In a cinematic landscape full of poor romantic comedies, Friends with Benefits should be seen as a breath of fresh air. It’s funny, raunchy and it has a big heart, even if it does amount to little more than an amalgamation of those that have come before it, borrowing everything from its central premise (think No Strings Attached) to its most insignificant, said-in-passing plot points (one character moved around a lot as a child when her mother broke up with her boyfriends, like in The Perfect Man). It doesn’t reinvent the romantic comedy genre, that’s for sure, but it works nevertheless because of its witty writing and charismatic leads.
As the film begins, Jamie (Mila Kunis) and Dylan (Justin Timberlake), who don’t yet know each other, are being dumped by their partners. The reasons behind the break-ups are ridiculous and even a little hurtful, so they both decide they’re done with relationships. At some point later, Dylan, an LA boy, flies out to New York for an interview at GQ Magazine, set up by “headhunter” Jamie and lands the job. Because he’s new to the town, he strikes up a friendship with Jamie, which inevitably leads to physical intimacy. But because of their pasts, they both agree that’s where it should begin and end. They will be friends with benefits, nothing more.
Friends with Benefits is one of those hipster, self-aware movies that seem to be all the rage these days. It references other romantic comedies, the characters watch them and at one point, Jamie even mentions wanting her life to be like one, admitting she approaches relationships based off them. In one hilarious bit, Dylan even ridicules the obligatory upbeat pop songs these films so often have. If one thing can be said about it, Friends with Benefits knows it’s a romantic comedy, but that self-awareness doesn’t go further like it should (it doesn’t spoof the genre the way, say, Scream did to horror); it merely acknowledges the clichés before acting them out. And there are plenty of upbeat pop songs.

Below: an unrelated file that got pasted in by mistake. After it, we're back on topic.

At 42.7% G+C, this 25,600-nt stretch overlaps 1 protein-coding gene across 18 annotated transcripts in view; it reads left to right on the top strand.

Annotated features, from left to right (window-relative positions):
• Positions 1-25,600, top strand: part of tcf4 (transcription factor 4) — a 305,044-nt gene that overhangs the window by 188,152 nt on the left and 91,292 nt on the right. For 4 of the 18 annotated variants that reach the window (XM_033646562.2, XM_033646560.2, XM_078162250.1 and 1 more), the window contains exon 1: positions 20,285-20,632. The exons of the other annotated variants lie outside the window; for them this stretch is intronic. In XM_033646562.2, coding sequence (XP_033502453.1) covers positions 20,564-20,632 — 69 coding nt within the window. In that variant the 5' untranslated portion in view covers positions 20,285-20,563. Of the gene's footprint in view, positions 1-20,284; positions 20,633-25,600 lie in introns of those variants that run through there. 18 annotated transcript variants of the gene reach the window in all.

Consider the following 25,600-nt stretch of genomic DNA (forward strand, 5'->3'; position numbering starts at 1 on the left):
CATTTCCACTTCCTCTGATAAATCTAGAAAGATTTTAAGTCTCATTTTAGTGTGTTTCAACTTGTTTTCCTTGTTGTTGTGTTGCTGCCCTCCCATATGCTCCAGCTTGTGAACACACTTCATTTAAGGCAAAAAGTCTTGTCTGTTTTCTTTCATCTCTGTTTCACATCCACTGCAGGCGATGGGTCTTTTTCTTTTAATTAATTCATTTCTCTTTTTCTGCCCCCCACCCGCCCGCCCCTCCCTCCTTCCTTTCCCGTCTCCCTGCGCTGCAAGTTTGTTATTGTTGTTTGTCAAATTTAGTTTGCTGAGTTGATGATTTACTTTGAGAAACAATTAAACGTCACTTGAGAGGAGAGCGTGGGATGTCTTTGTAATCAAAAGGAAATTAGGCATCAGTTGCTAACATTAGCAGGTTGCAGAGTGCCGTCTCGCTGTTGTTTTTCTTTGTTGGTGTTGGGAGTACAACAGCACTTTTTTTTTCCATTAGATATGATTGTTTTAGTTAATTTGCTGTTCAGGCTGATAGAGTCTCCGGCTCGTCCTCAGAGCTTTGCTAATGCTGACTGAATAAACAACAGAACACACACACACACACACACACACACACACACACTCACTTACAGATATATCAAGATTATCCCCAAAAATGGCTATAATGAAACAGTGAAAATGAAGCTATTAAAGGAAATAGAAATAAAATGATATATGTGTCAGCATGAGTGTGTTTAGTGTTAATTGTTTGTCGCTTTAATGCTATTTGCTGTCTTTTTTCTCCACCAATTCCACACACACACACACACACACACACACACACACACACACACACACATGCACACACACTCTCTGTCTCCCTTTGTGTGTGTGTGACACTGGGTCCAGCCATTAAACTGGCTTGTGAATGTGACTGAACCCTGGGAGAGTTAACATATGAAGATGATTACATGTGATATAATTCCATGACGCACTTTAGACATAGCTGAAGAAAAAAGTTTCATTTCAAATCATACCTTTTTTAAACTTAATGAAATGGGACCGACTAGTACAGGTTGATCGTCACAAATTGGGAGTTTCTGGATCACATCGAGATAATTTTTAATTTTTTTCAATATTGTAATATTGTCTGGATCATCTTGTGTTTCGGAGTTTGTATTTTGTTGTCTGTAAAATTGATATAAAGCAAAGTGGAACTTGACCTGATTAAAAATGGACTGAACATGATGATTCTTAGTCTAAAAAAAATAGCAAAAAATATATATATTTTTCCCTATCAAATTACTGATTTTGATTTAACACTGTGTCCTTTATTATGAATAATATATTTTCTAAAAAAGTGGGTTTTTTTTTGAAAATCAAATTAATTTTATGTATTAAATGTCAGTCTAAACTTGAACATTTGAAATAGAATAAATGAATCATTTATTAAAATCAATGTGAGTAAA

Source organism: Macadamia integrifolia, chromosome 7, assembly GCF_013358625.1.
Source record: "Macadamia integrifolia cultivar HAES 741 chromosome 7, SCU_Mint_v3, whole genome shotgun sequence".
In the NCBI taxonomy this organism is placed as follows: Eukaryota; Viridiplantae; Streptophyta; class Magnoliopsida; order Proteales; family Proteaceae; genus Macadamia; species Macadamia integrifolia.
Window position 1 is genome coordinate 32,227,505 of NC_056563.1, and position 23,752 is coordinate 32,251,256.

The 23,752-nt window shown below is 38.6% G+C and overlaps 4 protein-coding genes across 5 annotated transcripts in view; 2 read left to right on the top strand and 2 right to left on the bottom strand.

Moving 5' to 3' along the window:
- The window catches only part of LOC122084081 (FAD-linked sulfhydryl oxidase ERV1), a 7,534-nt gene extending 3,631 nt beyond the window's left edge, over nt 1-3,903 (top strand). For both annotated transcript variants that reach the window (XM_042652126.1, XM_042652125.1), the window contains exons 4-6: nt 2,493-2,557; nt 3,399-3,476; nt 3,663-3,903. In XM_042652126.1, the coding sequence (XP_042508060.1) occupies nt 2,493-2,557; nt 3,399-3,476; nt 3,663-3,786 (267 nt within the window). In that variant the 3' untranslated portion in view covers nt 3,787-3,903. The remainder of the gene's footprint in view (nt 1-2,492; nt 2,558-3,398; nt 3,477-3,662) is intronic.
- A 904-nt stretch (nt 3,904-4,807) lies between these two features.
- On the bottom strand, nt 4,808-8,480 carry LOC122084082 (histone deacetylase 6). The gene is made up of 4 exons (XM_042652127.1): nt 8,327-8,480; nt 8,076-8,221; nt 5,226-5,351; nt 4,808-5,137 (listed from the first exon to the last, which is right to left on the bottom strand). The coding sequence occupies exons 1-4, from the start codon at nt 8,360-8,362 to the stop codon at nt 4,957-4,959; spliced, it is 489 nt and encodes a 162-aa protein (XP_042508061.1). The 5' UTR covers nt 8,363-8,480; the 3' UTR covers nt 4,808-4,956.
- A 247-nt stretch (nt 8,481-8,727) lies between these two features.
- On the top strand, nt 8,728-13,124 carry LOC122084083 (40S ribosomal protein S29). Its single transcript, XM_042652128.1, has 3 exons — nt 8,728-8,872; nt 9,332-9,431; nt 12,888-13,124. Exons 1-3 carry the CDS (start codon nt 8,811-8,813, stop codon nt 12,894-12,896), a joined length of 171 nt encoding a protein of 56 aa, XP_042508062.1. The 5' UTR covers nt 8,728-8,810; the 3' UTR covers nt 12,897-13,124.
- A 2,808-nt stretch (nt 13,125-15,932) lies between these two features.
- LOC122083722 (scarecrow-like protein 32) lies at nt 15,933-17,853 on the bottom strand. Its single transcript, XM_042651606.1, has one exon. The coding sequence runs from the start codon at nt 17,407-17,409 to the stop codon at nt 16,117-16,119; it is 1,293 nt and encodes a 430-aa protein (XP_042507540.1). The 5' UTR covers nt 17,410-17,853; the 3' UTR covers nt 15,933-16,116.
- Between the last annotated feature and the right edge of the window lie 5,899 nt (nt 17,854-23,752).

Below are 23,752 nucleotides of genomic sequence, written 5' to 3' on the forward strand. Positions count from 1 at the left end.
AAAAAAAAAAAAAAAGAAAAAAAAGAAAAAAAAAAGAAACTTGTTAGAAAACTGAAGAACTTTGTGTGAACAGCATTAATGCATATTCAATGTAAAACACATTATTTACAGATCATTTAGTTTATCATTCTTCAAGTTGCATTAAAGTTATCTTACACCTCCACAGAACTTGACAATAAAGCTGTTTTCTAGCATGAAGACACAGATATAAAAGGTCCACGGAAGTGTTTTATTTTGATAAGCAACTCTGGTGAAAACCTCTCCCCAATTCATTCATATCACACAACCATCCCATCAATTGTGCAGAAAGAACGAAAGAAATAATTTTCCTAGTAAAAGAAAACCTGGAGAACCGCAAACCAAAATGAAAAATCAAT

So it follows the formula of your typical romantic comedy, which includes the girl-sees-how-good-guy-is-with-family and ailing-family-member-momentarily-overcomes-illness-to-speak-words-of-wisdom scenes, but it works nonetheless because it dares to go places other movies won’t, taking its two talented and good looking stars and allowing them to say and do things that will make even the least prude audience member blush. It’s the type of humor that those with life experience will be able to understand, including a great (and truthful) joke that will speak to the men in the audience who understand how difficult it is to…well, I’m not so sure I’m comfortable typing it here.
Of course, most romantic comedies succeed or fail on the chemistry (or lack thereof) of its two leads. In this regard, Friends with Benefits soars. Mila Kunis and Justin Timberlake are so good together, it seems a shame the two aren’t a couple in real life (though there have been rumors). At times, the film runs the risk of losing us thanks to its egregious product placement of things like the Playstation Move, which sticks out like a sore thumb due to the incandescent wand the characters hold and wave around (giving the placement of T.G.I. Friday’s in the recent Zookeeper a run for its money), but it always manages to win us back. It’s funny, good natured, fun and it includes not one, but two well choreographed flashmob performances. And who doesn’t want to see that?
Friends with Benefits receives 4/5